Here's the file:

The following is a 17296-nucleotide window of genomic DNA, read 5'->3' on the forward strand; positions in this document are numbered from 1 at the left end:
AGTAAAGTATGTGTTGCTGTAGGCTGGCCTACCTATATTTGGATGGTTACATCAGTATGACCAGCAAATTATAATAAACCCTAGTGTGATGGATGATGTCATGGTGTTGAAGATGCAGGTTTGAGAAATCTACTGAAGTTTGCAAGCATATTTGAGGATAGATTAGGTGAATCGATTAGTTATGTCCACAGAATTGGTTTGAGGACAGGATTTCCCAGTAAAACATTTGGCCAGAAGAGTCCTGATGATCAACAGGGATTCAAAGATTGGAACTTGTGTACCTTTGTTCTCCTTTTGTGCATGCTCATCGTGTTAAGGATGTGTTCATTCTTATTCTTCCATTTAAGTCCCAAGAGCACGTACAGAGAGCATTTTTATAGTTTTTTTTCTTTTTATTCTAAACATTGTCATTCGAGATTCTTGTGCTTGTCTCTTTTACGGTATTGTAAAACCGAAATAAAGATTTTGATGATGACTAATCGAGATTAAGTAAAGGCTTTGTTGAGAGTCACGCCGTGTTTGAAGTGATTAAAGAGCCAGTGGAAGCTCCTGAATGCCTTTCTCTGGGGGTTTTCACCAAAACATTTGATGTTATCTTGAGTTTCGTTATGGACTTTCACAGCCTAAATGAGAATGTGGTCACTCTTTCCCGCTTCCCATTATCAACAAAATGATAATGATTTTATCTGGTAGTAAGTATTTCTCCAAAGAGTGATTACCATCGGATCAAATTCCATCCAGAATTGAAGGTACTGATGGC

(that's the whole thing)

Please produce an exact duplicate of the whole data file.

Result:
The following is a 17296-nucleotide window of genomic DNA, read 5'->3' on the forward strand; positions in this document are numbered from 1 at the left end:
AGTAAAGTATGTGTTGCTGTAGGCTGGCCTACCTATATTTGGATGGTTACATCAGTATGACCAGCAAATTATAATAAACCCTAGTGTGATGGATGATGTCATGGTGTTGAAGATGCAGGTTTGAGAAATCTACTGAAGTTTGCAAGCATATTTGAGGATAGATTAGGTGAATCGATTAGTTATGTCCACAGAATTGGTTTGAGGACAGGATTTCCCAGTAAAACATTTGGCCAGAAGAGTCCTGATGATCAACAGGGATTCAAAGATTGGAACTTGTGTACCTTTGTTCTCCTTTTGTGCATGCTCATCGTGTTAAGGATGTGTTCATTCTTATTCTTCCATTTAAGTCCCAAGAGCACGTACAGAGAGCATTTTTATAGTTTTTTTTCTTTTTATTCTAAACATTGTCATTCGAGATTCTTGTGCTTGTCTCTTTTACGGTATTGTAAAACCGAAATAAAGATTTTGATGATGACTAATCGAGATTAAGTAAAGGCTTTGTTGAGAGTCACGCCGTGTTTGAAGTGATTAAAGAGCCAGTGGAAGCTCCTGAATGCCTTTCTCTGGGGGTTTTCACCAAAACATTTGATGTTATCTTGAGTTTCGTTATGGACTTTCACAGCCTAAATGAGAATGTGGTCACTCTTTCCCGCTTCCCATTATCAACAAAATGATAATGATTTTATCTGGTAGTAAGTATTTCTCCAAAGAGTGATTACCATCGGATCAAATTCCATCCAGAATTGAAGGTACTGATGGC